Am I entitled to new parts to repair my vehicle after my car accident?

Once the insurance company agrees to pay your property damage claim, you may feel like there is nothing else to be worry about. Unfortunately, that is not the case. Have you checked to see what type of parts the insurance company authorized the repair shop to use? If not, you might find that these parts are not at all what you expected. In fact, they may not even be new parts.

What Type of Parts Can I Demand When Another Driver Causes My Auto Crash?

Hopefully, you realized that you have a right to pick the repair shop that does repairs and have done this. You want to ask the company what type of parts will be used in your car repair. Under Georgia law, the insurance company for the negligent driver is required to provide you with a vehicle in the Original Manufacturer Car Partssame condition as before the crash. Since your vehicle was used, they can probably use some form of used parts, but they must be quality parts.

If you are making a claim under your collision coverage, your insurance policy language will state the type of parts your insurance company can use. Often, these policies allow them to use “Like Kind and Quality” parts, which are also known as LKQ. You should understand that different types of parts could be proposed—and you have a right to demand a safe option. These choices include the following:

  • Original Equipment Manufacturer Parts (OEM): These are new parts produced by the manufacturer and are the safest, highest quality parts. You should try to insist that these parts be used in your vehicle, especially if your vehicle is a newer one.
  • Economy parts. These are parts that are manufactured by companies other than the original manufacturer and can be made inferiorly. Some of the parts may be unsafe. While they may be of like quality, they are not on the same quality level as OEM parts.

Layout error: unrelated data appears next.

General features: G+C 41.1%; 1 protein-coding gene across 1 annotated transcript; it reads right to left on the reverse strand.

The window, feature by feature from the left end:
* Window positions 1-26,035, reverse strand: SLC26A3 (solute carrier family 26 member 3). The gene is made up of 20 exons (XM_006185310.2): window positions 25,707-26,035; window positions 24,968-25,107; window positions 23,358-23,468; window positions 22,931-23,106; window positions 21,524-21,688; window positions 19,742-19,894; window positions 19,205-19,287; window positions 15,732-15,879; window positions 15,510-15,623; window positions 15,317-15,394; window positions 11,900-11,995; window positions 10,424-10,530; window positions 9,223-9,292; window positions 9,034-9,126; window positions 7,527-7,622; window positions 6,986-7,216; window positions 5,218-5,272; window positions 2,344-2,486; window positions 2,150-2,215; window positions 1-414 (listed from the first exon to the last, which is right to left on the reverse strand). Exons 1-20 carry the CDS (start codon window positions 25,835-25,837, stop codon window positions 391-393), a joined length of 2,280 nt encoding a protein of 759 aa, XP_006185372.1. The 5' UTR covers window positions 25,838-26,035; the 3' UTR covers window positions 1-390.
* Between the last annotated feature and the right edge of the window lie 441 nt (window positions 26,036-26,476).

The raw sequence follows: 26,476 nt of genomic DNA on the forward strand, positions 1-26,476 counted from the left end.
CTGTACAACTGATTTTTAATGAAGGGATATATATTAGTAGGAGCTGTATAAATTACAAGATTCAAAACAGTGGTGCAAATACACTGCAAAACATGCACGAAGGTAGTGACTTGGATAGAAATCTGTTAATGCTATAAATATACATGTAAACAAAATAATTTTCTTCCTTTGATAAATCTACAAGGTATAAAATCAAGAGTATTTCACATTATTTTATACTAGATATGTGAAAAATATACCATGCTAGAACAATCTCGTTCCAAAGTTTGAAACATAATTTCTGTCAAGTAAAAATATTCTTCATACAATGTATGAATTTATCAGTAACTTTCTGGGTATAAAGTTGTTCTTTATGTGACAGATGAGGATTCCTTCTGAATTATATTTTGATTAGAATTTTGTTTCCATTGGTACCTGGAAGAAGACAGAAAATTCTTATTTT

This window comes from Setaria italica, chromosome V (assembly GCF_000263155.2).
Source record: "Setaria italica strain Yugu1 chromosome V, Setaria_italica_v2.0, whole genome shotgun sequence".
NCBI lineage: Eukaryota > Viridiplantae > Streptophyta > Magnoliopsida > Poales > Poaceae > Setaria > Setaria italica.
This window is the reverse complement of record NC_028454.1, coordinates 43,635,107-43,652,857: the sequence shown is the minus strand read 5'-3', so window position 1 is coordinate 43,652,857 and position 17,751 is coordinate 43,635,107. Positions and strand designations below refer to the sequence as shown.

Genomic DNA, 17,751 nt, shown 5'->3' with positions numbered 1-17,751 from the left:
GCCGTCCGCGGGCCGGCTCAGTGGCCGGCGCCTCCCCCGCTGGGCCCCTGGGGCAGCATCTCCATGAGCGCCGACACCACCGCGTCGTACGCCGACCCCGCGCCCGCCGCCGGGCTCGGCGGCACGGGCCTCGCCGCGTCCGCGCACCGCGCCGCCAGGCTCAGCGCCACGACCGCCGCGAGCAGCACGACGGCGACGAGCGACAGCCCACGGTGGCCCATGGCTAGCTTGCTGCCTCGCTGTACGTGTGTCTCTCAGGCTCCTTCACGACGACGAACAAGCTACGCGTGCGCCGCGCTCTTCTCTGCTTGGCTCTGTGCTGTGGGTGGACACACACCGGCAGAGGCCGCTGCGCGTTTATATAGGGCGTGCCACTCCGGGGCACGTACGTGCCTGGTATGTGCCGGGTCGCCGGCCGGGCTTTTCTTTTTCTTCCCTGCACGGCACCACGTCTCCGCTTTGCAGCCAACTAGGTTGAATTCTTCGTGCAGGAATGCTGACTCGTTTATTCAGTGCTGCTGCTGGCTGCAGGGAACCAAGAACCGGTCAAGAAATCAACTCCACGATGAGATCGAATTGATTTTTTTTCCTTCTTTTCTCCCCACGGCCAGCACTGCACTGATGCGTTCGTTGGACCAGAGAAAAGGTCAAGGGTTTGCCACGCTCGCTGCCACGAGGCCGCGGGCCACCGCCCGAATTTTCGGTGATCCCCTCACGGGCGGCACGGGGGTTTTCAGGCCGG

• Aftermarket Crash Parts. Aftermarket crash parts are imitation sheet metal, plastic, or lamp parts that are of far inferior quality and can pose a safety hazard. These parts should not be accepted given their safety risks.

What Are Your Options If the Insurance Company Wants to Use Non-OEM Parts?

You should start out insisting on OEM parts or at a minimum used OEM parts. But what if the insurance adjuster will not budge on using economy parts? You could do one of the following:

  • If the company refusing to pay for OEM parts is your own insurance company, you could pay the difference between the non-OEM and OEM parts so you can have the better-quality parts installed. Then you could pursue a claim against the negligent driver for the difference.
  • If you must use the parts that the insurance company insists on, you should try to get a written warranty on these parts.
  • You could hire an experienced car accident attorney who is experienced in handling the property damage portion of your claim and have him negotiate your settlement for you. You will be at a distinct disadvantage if you try to negotiate your settlement on your own.

What If There Is Hidden Damage?

Frequently, the repair shop will discover additional damage when repairing a vehicle damaged in a crash. What happens in this situation? Usually the mechanic will contact the insurance company repairing the vehicle to authorize the additional repairs. Sometimes the adjuster will send out an appraiser to inspect the damage before authorizing the additional work. Before you pick up your vehicle after repairs are completed, you will want to find out if any new damage was discovered and confirm that it was repaired.

If you need to file a property damage claim, you may be surprised at how complicated it can be and how the insurance company will delay paying your claim. The experienced legal team at Brauns Law has helped many clients with all types of insurance claims after a car accident. Start an online chat or call us to schedule your free consultation to get your questions answered and learn how we can help you.